The Mystery of the Fires
Wolves and dogs filled so many of Jack London’s books that his friend George Sterling nicknamed him “the wolf”. When London began building his dream home in 1911, it became known as Wolf House.
I spent last Saturday afternoon in the heart of the Valley of the Moon having dinner with treasured friends on a beautiful stone patio surrounded by lush, lime green vineyards. As I admired the stunning vistas and rolling hills of Sonoma, I could see in the distance the charred black mountaintops that had been devastated by last October’s catastrophic firestorm.
Only the outlines of brick chimneys remain of many homes scorched by the fires in the small town of Glen Ellen, where Jack London amassed 1200 acres in the early 1900s and dreamed of living the country life on Sonoma Mountain. As we drove through Glen Ellen on our way to dinner, I thought of all the people who had lost their homes to fire in this area, from the famous author of The Call of the Wild to several of my friends and clients last year.
The Wolf House
Jack and Charmian London began construction on their dream home in 1911. Although London himself called it The Big House and even wrote a book titled The Little Lady of the Big House, his friends and the local press called it Wolf House, and that’s the name that stuck. The 15,000 square foot stone and redwood structure cost $50,000 to build, an enormous amount of money at that time. Jack spared no expense in creating the 26-room mansion with nine stone fireplaces, extravagant walnut and oak interiors and even a tower for Charmian.
On August 22, 1913, the final cleanup of Wolf House took place. Plans were made to move the custom designed furniture, thousands of books, travel collections, and the personal belongings of the Londons into their massive new residence, which architect Albert Farr predicted would remain standing for “a thousand years.”
Sadly, the couple would never move into their dream home. That night, a ranch hand noticed a red glow in the Valley sky, much like the people of Glen Ellen saw over a century later. Wolf House was burning. By the time the Londons arrived by horseback from their small cottage a half a mile away, the entire structure was blazing, the tile roof had caved in and nothing could be salvaged.
The loss of the house was a crushing emotional and financial blow to London, and the end of a cherished dream. Mysterious rumors circulated about the cause of the fire, just as they did 104 years later when the Nuns fire engulfed Glen Ellen the night of October 13, 2017 and the residents of 375 homes lost everything.
As the light grew softer where I sat last Saturday, I looked south toward the Valley of the Moon with gratitude that the beautiful home of one of my clients on Aurora Lane in the hills above Glen Ellen was still standing. Following several years of construction, this grand stone and stucco structure with a red tile roof was completed in 2002. The 25-acre wooded parchment of land held several guest quarters plus a huge warehouse which set uphill from Aurora House. The massive wooden warehouse burned to the ground that same October night, but miraculously the adjacent Aurora House survived the epic Northern California firestorms.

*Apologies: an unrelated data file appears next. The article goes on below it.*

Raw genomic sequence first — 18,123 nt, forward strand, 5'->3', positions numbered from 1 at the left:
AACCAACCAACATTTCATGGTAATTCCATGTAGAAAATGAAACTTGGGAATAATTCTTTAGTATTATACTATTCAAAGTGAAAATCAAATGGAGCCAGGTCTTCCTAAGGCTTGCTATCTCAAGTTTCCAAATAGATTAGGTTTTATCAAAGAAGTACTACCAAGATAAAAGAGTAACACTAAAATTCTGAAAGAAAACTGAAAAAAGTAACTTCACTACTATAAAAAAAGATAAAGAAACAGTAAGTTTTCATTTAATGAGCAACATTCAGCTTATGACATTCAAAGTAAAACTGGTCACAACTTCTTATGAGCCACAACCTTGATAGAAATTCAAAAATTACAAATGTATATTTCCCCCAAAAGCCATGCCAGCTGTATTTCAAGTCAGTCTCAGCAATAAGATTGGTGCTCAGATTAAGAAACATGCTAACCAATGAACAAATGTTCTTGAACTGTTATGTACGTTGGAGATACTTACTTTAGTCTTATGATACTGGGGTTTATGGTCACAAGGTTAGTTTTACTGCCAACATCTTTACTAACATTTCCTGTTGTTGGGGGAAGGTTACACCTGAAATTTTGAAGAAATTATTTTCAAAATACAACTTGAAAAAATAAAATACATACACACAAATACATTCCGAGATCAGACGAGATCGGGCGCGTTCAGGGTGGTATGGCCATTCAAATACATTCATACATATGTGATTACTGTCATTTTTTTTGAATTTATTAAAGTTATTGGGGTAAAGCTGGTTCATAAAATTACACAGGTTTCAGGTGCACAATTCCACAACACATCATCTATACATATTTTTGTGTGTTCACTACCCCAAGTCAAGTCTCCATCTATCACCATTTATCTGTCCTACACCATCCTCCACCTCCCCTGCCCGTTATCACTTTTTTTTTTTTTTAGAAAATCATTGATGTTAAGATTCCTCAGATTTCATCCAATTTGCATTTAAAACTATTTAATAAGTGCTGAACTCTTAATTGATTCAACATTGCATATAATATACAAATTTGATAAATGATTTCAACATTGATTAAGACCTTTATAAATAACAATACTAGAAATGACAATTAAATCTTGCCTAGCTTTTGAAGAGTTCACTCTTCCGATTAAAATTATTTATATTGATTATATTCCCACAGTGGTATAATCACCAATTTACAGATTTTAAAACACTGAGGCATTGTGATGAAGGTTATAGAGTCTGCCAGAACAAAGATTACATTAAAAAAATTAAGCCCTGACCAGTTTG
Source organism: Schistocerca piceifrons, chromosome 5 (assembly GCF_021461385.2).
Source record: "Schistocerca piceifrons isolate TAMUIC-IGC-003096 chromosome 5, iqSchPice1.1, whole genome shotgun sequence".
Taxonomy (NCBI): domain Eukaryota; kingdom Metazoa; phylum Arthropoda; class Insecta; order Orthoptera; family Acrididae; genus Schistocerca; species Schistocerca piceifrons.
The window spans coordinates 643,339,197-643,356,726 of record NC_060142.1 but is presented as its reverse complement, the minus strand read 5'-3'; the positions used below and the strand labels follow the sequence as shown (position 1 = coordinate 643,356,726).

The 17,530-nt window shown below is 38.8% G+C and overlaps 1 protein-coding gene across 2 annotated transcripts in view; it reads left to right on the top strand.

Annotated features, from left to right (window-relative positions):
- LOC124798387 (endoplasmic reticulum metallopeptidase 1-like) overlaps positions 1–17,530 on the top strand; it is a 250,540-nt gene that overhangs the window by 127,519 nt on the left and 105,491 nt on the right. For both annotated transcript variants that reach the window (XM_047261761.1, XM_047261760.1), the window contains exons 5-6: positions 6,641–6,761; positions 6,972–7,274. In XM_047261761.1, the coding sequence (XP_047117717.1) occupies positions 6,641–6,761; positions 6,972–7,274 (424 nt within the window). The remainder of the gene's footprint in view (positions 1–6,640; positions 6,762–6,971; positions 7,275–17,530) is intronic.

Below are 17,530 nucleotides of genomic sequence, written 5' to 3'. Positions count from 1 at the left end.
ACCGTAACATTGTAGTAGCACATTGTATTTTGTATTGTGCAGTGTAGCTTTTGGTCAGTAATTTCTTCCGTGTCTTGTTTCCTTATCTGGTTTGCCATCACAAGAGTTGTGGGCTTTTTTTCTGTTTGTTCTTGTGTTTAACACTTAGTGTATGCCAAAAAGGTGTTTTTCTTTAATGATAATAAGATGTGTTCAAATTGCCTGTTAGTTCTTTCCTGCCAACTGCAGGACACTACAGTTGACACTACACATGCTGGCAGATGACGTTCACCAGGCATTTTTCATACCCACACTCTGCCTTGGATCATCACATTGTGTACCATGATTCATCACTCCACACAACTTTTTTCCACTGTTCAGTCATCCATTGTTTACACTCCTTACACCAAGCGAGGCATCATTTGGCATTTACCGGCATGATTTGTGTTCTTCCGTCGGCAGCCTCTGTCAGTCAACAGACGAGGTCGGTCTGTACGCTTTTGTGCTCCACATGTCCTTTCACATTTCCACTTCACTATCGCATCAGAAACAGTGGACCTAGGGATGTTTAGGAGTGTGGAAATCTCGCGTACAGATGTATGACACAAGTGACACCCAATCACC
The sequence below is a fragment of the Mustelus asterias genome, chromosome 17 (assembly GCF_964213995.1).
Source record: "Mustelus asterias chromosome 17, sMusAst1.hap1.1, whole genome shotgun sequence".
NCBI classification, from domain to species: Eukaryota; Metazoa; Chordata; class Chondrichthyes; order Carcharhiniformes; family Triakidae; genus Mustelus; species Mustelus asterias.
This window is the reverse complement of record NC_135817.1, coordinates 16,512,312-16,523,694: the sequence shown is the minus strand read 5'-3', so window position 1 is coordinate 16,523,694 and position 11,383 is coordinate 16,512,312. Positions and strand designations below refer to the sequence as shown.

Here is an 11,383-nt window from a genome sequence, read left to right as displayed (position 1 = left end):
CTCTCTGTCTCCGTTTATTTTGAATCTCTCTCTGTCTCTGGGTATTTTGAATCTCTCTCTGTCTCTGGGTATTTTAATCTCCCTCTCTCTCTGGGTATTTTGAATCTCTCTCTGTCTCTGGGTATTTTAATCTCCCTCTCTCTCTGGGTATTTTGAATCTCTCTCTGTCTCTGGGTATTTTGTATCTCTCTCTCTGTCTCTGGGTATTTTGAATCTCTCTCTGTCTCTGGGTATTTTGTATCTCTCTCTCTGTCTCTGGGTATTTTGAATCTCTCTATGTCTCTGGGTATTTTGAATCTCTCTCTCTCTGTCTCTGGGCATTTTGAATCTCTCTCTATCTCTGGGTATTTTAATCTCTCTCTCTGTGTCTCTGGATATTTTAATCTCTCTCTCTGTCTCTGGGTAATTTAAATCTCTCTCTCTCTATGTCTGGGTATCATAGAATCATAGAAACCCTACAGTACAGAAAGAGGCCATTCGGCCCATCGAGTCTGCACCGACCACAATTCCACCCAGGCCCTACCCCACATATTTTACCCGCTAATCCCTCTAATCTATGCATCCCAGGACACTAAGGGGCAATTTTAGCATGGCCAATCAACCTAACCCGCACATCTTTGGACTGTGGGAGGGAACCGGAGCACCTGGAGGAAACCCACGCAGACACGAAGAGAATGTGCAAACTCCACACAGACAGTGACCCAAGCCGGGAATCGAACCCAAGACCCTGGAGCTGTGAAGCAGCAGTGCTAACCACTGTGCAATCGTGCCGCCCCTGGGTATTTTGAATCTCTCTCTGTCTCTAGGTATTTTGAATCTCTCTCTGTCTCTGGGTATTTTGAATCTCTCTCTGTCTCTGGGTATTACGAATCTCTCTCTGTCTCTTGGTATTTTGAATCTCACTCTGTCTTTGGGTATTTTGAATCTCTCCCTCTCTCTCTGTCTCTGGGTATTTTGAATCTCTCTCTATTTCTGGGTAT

I couldn’t help but remember helping my clients, Marilyn and Bob, build their dream home where they envisioned enjoying the country life, just as Jack London vowed to do. The couple planted vineyards, olive trees and heirloom tomatoes. They served delicious tomato sandwiches and gave me bottles and bottles of tasty homemade wine and olive oil whenever I stopped by after the house was finished.
The House is Alive and Well
I know many readers of this blog have admired my client’s home on HGTV, in magazines and on the cover of my 2007 book. But I wanted you to know that after over 50 years together, Marilyn has passed and Bob ultimately remarried and moved to a home on the east side of Sonoma. But the Aurora House they created together is alive and well today, surrounded by the beautiful gardens the couple planted 16 years ago.
Vowing to Rebuild
Jack London vowed to rebuild Wolf House but on November 22, 1916, he died of gastrointestinal uremic poisoning at age 40. You can visit the remains of his broken dream in the beautiful Jack London State Historic Park in Glen Ellen, California, which is now listed as a National Historic Landmark.
Here in Northern California, the cause of the 2017 fires that decimated property and land is still a mystery. Many residents who lost their homes and have vowed to rebuild have filed lawsuits seeking to hold Pacific Gas & Electric liable. At this time, it has not been established if PG&E was at fault or, as the power company claims, climate change and natural causes were to blame.
In any case, many residents who lost their homes in Sonoma County do not have enough money or insurance to cover the cost to rebuild. According to history, neither did Jack London.
Cherish Your Home
I tell these stories that took place over a hundred years apart to encourage you to live in gratitude every day for the place you call home. It can disappear in an instant. Cherish it. Take loving care of it. And say thanks for its shelter every day. Home is truly the heart of life!
For the love of our homes,